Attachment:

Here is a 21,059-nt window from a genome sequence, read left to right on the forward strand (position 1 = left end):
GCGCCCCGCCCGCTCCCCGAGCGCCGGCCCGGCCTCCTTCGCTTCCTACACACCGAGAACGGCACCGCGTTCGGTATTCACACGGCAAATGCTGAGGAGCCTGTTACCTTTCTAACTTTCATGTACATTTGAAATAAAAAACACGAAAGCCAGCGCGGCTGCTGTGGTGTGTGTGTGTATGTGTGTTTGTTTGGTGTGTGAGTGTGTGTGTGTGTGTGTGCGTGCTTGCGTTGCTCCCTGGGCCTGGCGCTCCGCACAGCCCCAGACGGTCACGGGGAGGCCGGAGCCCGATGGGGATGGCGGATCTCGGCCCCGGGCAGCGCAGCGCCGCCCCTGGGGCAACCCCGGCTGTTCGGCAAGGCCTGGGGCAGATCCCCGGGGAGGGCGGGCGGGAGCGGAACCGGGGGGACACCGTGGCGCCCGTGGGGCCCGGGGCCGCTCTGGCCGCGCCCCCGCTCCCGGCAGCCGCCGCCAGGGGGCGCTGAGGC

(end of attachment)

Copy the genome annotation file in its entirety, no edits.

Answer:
Here is a 21,059-nt window from a genome sequence, read left to right on the forward strand (position 1 = left end):
GCGCCCCGCCCGCTCCCCGAGCGCCGGCCCGGCCTCCTTCGCTTCCTACACACCGAGAACGGCACCGCGTTCGGTATTCACACGGCAAATGCTGAGGAGCCTGTTACCTTTCTAACTTTCATGTACATTTGAAATAAAAAACACGAAAGCCAGCGCGGCTGCTGTGGTGTGTGTGTGTATGTGTGTTTGTTTGGTGTGTGAGTGTGTGTGTGTGTGTGTGCGTGCTTGCGTTGCTCCCTGGGCCTGGCGCTCCGCACAGCCCCAGACGGTCACGGGGAGGCCGGAGCCCGATGGGGATGGCGGATCTCGGCCCCGGGCAGCGCAGCGCCGCCCCTGGGGCAACCCCGGCTGTTCGGCAAGGCCTGGGGCAGATCCCCGGGGAGGGCGGGCGGGAGCGGAACCGGGGGGACACCGTGGCGCCCGTGGGGCCCGGGGCCGCTCTGGCCGCGCCCCCGCTCCCGGCAGCCGCCGCCAGGGGGCGCTGAGGC